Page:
Catching a glimpse of a bobcat, the exotic wild feline with a bobbed tail that prowls California, is one of the draws for wildlife enthusiasts visiting Joshua Tree National Park. In that park and certain others around the state, bobcats are protected from hunters and trappers throughout the year, a smart rule designed to protect the state's ecosystem and preserve its wildlife from exploitation.
But this year there was an outcry after it became known that bobcat traps were being set just outside the boundaries of Joshua Tree and that trappers were using scented lures and battery-powered pet toys that mimic dying birds to lure the animals out. Trapping bobcats is an increasingly lucrative business as demand for the fur rises in foreign markets, including China, Russia and Greece, driving up the price of a premium belly fur pelt to $700, sometimes more.
AB 1213, the "Bobcat Protection Act" written by Assemblyman Richard Bloom (D-Santa Monica), would address the issue by setting a buffer zone around Joshua Tree — and some other parks and wildlife refuges — in which no trapping would be allowed. The bill was passed by the Legislature and Gov.
Even bobcats that spend most of their lives within the boundaries of Joshua Tree wander the periphery as well, foraging and denning and fulfilling their role in the local ecosystem by keeping the rabbit and rodent populations in check.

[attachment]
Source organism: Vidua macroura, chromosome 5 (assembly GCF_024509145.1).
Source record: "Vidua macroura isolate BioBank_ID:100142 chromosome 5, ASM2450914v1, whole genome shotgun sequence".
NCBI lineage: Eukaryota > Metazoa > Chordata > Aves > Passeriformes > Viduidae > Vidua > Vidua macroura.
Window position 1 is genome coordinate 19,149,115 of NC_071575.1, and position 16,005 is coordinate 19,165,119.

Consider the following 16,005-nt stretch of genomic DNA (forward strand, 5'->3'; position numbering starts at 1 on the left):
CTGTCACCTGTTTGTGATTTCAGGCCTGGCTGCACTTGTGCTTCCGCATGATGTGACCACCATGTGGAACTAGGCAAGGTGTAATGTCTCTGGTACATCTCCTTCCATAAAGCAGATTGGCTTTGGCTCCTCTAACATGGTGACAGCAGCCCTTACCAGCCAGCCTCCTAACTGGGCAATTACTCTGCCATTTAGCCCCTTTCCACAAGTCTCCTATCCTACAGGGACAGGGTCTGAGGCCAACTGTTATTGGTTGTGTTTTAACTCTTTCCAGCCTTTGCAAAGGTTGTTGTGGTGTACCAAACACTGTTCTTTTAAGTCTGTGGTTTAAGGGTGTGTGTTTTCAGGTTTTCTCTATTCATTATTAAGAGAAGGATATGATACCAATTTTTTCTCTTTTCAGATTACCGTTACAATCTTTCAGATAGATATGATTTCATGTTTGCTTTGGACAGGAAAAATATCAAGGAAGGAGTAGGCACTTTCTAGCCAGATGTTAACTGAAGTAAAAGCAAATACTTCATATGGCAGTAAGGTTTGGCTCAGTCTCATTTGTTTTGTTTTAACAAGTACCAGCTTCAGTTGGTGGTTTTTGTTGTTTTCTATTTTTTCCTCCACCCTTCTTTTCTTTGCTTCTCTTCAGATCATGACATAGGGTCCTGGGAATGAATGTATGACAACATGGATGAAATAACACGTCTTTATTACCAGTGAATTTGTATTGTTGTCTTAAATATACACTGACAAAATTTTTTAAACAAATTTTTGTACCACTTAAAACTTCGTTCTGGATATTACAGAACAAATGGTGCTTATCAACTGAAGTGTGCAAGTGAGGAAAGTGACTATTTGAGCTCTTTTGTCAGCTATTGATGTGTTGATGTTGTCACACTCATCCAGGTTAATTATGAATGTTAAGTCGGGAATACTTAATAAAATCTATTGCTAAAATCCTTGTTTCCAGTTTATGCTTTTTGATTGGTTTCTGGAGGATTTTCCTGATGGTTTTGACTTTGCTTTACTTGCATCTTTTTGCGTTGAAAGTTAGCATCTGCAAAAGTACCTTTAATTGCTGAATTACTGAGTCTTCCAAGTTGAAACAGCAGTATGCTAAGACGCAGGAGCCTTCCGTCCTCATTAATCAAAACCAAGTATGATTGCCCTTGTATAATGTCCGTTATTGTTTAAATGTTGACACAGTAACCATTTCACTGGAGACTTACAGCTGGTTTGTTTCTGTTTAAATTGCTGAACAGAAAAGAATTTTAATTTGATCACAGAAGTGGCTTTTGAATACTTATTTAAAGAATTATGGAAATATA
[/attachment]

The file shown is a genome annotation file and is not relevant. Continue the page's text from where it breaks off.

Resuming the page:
Clearly the state intended the protected areas to serve as refuges for bobcats — not to provide a convenient, concentrated supply of the animals for commercial trappers. Similarly, the wildlife corridors owned by the state just outside Joshua Tree are meant to provide safe passage for the animals, not to be vulnerable intersections between park entrances and traps; these corridors would be included in the buffer zones.
The bill also makes it illegal to set traps on private property without the written consent of the owners. One of the triggers for this bill was a spate of traps set without permission on private land near Joshua Tree.
Opponents of the bill argue that the bobcat population is more than sufficiently robust. However, the state hasn't counted bobcats since the late 1970s, when it estimated there were 72,000 and allowed 14,400 to be killed. Now the state monitors "harvest" — the number of bobcats killed by hunters and trappers — which has been as high as 11,900 in the 1980s. It's trending up now. The 2011-12 take was 1,800 — a 51% increase over the previous season.